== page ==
CSG owned around $300 million in European assets, and GPT intends to sell them in the JV. GPT has an 18% ownership stake in the JV, and the company's long-term goal is to list the European assets in a listed REIT vehicle. Unlike W. P. Carey (NYSE:WPC) and Global Net Lease, I'm less concerned with GPT's exposure in Europe, as I believe the modest exposure supports a lower risk profile.
The Balance Sheet
GPT recently said that the combined company entered into a new senior unsecured credit facility consisting of an $850 million senior unsecured revolving credit facility, a $300 million three-year term loan and a $750 million five-year term loan. The credit facility has an initial term of four years with an option for a one-year extension, while the three-year loan has an option for a one-year extension.
The new package replaces previous unsecured credit facilities issued to both CSG and GPT.
GPT also entered into a new $175 million seven-year senior unsecured term loan with Capital One NA as sole lead arranger, sole book runner and administrative agent. The new loan replaces CSG's former seven-year term loan facility. GPT also completed a private placement of $150 million in senior unsecured notes.
The notes have a fixed interest rate of 4.97% and are due December 2024. Of the total, $100 million was funded concurrent with the closing of the merger, and $50 million is expected to fund in January 2016.
GPT is rated Baa3 by Moody's and BBB- by S&P. In addition, S&P affirmed GPT's rating last week, as the rating agency said the merger is expected to strengthen the company's business profile through substantially larger scale, operating efficiencies, wider scope of operations, and better tenant diversity.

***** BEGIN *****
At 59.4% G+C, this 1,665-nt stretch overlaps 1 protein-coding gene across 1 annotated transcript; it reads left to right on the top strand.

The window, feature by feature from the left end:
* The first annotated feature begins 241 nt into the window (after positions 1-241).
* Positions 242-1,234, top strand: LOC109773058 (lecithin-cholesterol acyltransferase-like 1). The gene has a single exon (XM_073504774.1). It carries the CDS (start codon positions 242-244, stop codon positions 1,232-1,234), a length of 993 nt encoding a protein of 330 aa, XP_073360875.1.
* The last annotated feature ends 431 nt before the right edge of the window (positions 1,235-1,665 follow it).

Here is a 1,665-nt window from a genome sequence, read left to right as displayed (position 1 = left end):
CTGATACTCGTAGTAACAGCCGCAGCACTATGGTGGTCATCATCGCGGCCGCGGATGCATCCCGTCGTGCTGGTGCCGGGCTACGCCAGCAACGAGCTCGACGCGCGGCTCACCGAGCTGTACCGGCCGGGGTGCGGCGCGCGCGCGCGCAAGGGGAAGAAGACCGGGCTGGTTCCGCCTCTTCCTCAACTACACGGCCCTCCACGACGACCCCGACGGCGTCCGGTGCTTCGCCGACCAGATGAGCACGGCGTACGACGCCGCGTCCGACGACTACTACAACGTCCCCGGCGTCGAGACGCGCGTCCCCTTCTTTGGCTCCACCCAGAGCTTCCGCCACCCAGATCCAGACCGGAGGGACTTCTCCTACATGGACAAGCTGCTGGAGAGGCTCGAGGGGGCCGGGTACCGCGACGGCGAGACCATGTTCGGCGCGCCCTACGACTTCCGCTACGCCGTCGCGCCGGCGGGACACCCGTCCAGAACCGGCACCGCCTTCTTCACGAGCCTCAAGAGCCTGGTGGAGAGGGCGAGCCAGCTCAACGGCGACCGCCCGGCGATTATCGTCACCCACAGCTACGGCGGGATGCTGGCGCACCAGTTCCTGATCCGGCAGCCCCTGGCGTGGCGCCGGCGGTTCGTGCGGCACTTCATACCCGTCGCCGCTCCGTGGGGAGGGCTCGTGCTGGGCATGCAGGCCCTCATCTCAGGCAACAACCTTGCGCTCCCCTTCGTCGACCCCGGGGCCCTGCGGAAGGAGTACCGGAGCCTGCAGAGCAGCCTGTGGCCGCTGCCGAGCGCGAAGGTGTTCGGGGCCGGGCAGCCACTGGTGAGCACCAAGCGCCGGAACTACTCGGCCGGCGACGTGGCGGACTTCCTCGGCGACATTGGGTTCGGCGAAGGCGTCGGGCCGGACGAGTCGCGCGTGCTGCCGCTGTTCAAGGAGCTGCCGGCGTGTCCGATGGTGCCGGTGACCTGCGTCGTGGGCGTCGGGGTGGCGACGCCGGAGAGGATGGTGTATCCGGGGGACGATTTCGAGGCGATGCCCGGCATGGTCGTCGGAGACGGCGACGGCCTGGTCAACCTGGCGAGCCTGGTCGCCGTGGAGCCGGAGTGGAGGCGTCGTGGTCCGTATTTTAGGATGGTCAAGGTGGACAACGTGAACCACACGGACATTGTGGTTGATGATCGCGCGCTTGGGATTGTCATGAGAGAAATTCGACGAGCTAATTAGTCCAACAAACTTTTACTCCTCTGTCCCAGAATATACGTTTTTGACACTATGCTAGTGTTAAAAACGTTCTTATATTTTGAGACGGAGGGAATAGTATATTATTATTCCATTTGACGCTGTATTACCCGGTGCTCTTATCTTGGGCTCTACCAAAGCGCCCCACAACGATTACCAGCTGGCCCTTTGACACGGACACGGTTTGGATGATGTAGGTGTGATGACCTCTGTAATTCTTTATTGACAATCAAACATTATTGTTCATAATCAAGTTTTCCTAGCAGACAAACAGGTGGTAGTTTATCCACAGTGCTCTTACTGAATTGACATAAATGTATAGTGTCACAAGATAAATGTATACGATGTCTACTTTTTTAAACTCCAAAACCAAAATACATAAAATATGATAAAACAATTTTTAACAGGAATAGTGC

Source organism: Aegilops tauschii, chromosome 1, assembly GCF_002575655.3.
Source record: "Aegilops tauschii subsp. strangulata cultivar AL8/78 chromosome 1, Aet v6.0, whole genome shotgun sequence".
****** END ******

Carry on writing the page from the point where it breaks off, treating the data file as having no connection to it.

"Under the new management team, which we view as more seasoned and has good depth, we expect Gramercy to pursue a growth strategy more focused on industrial and specialty properties and to gradually decrease the proportion of NOI from the office segment, but that it will remain diversified across the three segments," S&P credit analyst Fernanda Hernandez said in a note.
Citing the combined entity's stronger competitive edge due to its diversified and quality portfolio, S&P said its outlook on the company is stable. The rating agency expects that Gramercy will continue to pursue a "prudent" financial policy. Here's a snapshot of GPT's current capitalization:
Here's how the REIT will compare after planned asset sales and proposed bond funding:
Around 84% of GPT's debt is fixed-rate and around 16% floating-rate. The weighted average term of debt is 4.9 years and the weighted average rate is 3.58%. Here's a snapshot of the debt maturities:
GPT's disposition strategy is ahead of schedule. The company has targeted dispositions of approximately $1.145-1.225 billion in gross proceeds. Around $482 million of dispositions are currently under contract.